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Teaching English in Chile

A Study of Teacher Perceptions of their Professional Identity, Student Motivation and Pertinent Learning Contents

Series:

Katharina Glas

This book examines the relationship between learner motivation and cultural contents for the teaching of English as a Foreign Language. It takes Chile as an example of the «Expanding Circle of English», where the 21 st century has brought new challenges to English teaching. After providing background information on the presence of English in Latin America and Chile, this qualitative study includes the analysis of curricular frameworks, textbooks and teacher interviews. Conclusions propose an explicit, yet critical inclusion of both motivational strategies and cultural themes into educational and curricular policies, learning materials, and teacher training.

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1. Introduction

Extract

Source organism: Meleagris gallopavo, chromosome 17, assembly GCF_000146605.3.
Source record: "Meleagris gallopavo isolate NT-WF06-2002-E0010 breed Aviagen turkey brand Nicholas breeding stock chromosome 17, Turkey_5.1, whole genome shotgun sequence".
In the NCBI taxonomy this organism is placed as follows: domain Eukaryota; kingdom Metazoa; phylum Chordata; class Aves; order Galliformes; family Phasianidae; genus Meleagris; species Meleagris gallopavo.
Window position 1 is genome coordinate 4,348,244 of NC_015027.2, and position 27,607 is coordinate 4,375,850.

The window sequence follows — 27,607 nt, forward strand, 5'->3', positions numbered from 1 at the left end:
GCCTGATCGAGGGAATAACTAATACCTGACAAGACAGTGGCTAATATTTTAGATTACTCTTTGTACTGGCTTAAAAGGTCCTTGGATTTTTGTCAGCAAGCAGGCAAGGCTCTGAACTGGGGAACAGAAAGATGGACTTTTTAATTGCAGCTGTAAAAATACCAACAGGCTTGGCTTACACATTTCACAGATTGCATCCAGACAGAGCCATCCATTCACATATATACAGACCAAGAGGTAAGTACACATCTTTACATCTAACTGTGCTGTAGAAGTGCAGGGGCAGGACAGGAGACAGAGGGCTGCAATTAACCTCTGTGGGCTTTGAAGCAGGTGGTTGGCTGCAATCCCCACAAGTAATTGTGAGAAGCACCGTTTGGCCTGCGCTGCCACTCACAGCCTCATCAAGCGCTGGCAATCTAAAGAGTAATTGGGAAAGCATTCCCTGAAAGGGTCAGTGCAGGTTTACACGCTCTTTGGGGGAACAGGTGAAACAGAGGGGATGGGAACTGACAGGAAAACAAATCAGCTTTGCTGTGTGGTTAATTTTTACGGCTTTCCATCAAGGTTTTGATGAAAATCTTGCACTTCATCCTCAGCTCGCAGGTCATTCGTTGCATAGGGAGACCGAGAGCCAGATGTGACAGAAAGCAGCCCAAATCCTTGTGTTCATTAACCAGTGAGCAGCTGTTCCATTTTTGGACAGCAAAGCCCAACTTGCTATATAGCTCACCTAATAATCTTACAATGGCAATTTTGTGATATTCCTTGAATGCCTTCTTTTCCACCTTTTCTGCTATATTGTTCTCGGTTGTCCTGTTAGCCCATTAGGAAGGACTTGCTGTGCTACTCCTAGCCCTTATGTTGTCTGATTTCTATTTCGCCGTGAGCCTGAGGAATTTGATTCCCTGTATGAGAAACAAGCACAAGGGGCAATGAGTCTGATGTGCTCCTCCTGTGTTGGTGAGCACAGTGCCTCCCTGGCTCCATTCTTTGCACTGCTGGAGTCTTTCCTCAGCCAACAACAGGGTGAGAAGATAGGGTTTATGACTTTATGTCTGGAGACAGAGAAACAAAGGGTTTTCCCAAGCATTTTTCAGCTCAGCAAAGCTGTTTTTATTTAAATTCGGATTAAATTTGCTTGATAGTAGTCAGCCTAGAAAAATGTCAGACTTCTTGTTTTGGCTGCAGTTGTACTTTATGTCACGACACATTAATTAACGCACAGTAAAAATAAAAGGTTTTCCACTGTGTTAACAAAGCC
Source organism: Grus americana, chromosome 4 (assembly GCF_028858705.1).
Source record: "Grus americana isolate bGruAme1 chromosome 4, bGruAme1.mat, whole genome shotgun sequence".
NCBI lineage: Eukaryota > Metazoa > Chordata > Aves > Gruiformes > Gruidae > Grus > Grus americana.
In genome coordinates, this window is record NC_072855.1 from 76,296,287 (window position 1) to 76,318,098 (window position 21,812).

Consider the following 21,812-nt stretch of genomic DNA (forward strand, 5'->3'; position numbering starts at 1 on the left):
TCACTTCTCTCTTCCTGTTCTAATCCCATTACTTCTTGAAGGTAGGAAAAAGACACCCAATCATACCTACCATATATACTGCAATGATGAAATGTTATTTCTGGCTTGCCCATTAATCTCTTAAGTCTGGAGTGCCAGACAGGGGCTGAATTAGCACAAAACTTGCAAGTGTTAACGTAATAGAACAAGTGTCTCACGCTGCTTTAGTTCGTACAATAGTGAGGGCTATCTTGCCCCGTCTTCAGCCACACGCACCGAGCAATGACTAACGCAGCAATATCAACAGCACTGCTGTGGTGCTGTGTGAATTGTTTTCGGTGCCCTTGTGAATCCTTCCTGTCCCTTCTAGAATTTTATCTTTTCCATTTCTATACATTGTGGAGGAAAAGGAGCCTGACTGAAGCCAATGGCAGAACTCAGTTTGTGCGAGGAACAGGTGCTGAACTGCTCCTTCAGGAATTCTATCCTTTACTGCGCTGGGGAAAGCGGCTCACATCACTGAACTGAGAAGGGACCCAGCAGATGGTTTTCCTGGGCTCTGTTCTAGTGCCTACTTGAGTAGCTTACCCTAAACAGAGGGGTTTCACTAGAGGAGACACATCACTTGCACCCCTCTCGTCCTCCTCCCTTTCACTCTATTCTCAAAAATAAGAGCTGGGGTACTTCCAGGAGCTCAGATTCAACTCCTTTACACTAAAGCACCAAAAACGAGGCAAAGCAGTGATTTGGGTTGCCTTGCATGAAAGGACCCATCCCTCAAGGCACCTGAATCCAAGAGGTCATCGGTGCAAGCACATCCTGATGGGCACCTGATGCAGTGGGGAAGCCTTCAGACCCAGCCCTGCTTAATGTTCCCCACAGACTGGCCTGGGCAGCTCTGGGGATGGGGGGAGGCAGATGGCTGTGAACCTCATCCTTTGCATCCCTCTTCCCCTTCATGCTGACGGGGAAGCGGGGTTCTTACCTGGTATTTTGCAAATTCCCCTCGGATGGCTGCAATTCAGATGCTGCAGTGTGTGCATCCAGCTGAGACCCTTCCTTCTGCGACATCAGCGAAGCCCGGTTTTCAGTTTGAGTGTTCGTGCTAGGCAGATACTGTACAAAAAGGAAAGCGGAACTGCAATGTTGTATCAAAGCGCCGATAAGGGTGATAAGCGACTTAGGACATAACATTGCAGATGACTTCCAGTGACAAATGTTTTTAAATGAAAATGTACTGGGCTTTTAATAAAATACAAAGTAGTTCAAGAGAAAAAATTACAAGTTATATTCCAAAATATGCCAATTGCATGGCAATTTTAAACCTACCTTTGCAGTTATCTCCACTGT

When I started teaching English in Further and Higher Education in Chile in 2005, I began to become aware of the nature of the particular challenges of be- ing an English teacher here. My new students brought to class several years of English learning at school, but very little actual previous knowledge of the lan- guage, and it was not long before I identified, at least within my own teaching situation, two problematic areas. First I realised that there was an enormous difference in motivation for learning English between students in the European context (which is my person- al experience) and those in the Chilean context. In Europe, having foreign lan- guage skills, often in more than one language, is becoming the norm, yet in the Chilean context, many of my students did not seem to perceive English to be a priority. Many were very reluctant to prepare for tests, do their homework, or to participate actively in class. My first idea, preliminarily confirmed in a few in- formal conversations, was that it was an attitude problem at the level of context, the society as a whole: English still seems to be considered “the (second) lan- guage of the posh, upper-class” (“los cuicos”) by many; English-speaking coun- tries are far away; all neighbouring countries are Spanish-speaking, too; and many young people have few or no opportunities to travel any further than Bra- zil – where tourists get by with Spanish, anyway. Second, teaching within the constraints of a set coursebook, I...

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